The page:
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How Many Fish Can Phoenix Homeowners Have In Their Phoenix Pond?

Phoenix and Scottsdale homeowners are often confused by the amount of information on the internet about the subject of stocking a backyard pond: what kind of fish, how many, etc. Every environment is a bit different, so be careful about where the information is coming from. Here are some tips on the subject for our Sonoran Desert ponds specifically.

Before adding fish, be sure you ask your contractor about their recommendations based on how they designed and built your pond.

When to Add Fish to your Phoenix Pond

First of all, you should wait at least two weeks after the aquatic plants have been installed before introducing Koi or decorative goldfish to your backyard pond.  The longer you wait for your plants to mature and become well-rooted, the better off you’ll be.  But we understand that a new backyard pond is exciting, and that you’re anxious to put all the pieces together. 

Remember that a Koi’s mission in life is to forage and uproot the lovely aquatic plants that you’ve grown fond of.  It’s how they entertain themselves – fish humor, if you will.  This is especially true if you’re not feeding them other types of food regularly, which you don’t need to do in a well-built and well-balanced backyard pond.  They can certainly live off foraging, and this makes them about the lowest-maintenance pet possible!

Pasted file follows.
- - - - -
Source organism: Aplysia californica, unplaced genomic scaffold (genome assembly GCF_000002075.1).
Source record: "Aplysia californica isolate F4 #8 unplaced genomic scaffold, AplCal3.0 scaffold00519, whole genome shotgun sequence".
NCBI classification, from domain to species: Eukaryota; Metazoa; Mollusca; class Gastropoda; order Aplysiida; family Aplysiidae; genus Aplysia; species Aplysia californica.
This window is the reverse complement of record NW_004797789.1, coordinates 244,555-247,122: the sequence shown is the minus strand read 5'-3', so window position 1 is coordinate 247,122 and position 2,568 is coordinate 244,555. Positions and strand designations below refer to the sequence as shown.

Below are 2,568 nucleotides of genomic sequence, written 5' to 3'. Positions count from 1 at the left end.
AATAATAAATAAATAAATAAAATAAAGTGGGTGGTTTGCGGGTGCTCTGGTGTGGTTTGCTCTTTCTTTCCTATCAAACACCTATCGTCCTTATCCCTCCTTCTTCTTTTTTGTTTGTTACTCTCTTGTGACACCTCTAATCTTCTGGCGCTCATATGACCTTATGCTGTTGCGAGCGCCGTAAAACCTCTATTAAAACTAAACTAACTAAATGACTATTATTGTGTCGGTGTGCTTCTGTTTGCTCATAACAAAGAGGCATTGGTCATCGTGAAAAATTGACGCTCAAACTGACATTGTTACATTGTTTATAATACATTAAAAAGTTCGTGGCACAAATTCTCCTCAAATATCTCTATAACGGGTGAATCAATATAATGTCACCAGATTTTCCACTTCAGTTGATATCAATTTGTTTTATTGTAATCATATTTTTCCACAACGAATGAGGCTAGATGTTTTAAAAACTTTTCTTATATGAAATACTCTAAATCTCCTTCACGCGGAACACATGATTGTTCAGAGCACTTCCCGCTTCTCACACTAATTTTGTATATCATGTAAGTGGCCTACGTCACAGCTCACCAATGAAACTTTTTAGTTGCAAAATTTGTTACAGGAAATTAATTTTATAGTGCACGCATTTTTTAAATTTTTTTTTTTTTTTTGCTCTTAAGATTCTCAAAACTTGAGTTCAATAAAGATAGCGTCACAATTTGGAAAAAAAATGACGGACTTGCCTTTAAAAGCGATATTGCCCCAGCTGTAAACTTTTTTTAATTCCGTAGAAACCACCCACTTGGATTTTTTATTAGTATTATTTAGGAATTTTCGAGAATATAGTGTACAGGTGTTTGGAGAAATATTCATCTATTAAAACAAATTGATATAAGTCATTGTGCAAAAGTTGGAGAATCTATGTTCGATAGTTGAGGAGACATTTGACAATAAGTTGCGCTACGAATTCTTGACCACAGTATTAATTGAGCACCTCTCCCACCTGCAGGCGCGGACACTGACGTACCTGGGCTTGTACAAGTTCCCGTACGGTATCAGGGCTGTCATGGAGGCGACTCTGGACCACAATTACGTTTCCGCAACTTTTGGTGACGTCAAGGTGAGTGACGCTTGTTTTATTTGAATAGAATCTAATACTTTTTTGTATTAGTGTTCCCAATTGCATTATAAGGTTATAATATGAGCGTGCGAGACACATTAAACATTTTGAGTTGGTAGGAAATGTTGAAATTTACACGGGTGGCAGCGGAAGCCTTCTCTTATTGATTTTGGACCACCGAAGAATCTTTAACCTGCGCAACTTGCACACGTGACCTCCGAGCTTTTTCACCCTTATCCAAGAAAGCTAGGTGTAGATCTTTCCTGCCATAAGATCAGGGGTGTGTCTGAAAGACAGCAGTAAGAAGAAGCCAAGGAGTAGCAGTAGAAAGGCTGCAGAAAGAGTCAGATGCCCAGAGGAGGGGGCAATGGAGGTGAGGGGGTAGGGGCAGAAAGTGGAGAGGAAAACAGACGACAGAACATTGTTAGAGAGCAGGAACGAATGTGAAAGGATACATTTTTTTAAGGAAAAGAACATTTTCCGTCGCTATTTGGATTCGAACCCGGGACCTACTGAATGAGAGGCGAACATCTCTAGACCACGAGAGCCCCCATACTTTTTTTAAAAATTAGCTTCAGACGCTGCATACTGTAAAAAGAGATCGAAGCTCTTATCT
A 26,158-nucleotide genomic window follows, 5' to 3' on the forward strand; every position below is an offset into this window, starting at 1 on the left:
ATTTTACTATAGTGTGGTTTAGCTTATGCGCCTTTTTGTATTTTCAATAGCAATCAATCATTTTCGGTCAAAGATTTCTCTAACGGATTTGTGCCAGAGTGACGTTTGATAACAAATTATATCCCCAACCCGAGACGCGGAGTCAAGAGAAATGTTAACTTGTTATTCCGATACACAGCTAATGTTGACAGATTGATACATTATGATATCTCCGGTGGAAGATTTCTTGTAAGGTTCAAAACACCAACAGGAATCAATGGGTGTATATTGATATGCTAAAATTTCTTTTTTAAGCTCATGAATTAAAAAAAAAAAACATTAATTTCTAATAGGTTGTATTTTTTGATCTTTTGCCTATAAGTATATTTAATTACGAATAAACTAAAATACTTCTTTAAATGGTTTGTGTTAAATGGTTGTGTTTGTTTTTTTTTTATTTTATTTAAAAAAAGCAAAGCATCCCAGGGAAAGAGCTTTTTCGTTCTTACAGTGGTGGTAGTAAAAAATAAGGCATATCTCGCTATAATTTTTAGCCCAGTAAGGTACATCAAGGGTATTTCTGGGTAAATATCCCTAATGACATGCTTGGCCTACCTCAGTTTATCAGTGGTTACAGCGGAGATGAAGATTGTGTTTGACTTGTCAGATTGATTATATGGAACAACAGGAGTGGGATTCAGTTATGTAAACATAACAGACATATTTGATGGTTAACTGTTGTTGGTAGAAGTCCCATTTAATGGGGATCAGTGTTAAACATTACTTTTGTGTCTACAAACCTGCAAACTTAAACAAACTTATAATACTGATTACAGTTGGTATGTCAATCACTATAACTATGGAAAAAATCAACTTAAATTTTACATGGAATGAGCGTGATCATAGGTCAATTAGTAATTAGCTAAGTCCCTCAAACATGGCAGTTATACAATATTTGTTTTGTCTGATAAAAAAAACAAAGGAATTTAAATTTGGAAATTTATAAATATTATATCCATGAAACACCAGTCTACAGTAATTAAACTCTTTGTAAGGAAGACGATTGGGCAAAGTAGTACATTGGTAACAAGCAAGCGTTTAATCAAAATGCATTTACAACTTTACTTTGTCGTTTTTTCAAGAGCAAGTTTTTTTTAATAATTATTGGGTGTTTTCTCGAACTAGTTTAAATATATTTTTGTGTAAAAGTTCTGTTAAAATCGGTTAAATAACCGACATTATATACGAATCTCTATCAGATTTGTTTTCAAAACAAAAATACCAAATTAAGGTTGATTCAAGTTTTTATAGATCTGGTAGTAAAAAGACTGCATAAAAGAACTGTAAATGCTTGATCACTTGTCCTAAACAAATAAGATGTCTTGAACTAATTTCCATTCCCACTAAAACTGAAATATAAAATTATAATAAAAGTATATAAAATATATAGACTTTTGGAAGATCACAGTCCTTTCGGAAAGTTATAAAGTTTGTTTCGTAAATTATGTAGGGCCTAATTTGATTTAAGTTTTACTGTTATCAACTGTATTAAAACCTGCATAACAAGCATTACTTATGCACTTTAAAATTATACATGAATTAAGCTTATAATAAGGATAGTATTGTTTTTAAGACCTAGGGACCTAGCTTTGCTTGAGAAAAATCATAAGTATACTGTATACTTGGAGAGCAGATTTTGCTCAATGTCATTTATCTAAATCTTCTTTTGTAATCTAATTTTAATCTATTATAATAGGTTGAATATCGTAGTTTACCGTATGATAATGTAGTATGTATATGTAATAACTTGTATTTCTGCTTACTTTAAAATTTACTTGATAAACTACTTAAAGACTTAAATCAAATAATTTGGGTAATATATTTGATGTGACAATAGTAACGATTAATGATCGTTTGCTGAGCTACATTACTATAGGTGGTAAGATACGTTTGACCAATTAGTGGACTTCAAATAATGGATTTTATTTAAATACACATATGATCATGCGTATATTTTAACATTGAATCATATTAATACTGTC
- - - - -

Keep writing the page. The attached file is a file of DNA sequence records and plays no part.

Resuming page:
Size of Fish to Add to Your Phoenix Pond

Secondly, we recommend purchasing small fish (3-5” in length).  This is a much less expensive option than buying larger fish, and it’s less stressful on the smaller fish to change environments – typically from a glass bowl/tank to a backyard pond.  In addition, smaller fish do less damage to aquatic plants already in place.  The drawback, however, is that you may not be able to see exactly what the fish will look like when it “grows up.”  Be sure to follow acclimation guidelines when adding fish to your pond.

How Many Fish to Add to Your Phoenix Pond

Stocking density is an important part of keeping your backyard pond healthy and low maintenance.  Having fish in your backyard pond is an essential part of the ecosystem, but if your fish are crowded, they are more likely to have problems with parasites and disease.  If one fish is sick in a crowded pond situation, the illness will spread more quickly than in a less crowded pond.

There are different guidelines for stocking density, depending on how low maintenance you want your backyard pond to be, and how many fish it was designed to support (filtration, predator protection, etc.):

  • If you want a lower maintenance pond, you should calculate a ½” of fish per ten gallons of water. This will allow you to have a simpler filtration system.
  • The highest level of stocking that we recommend is calculated as 1” of fish per ten gallons of water.  We typically build our ponds to this ratio.
  • You can have a few more goldfish than Koi, should you wish.  You can also mix the two, substituting two goldfish for every Koi.  There are many lovely choices of both!

These are general rules of thumb to follow for a living ecosystem backyard pond. 

Serving Phoenix, Scottsdale, Glendale, Arizona (AZ) & Surrounding Areas

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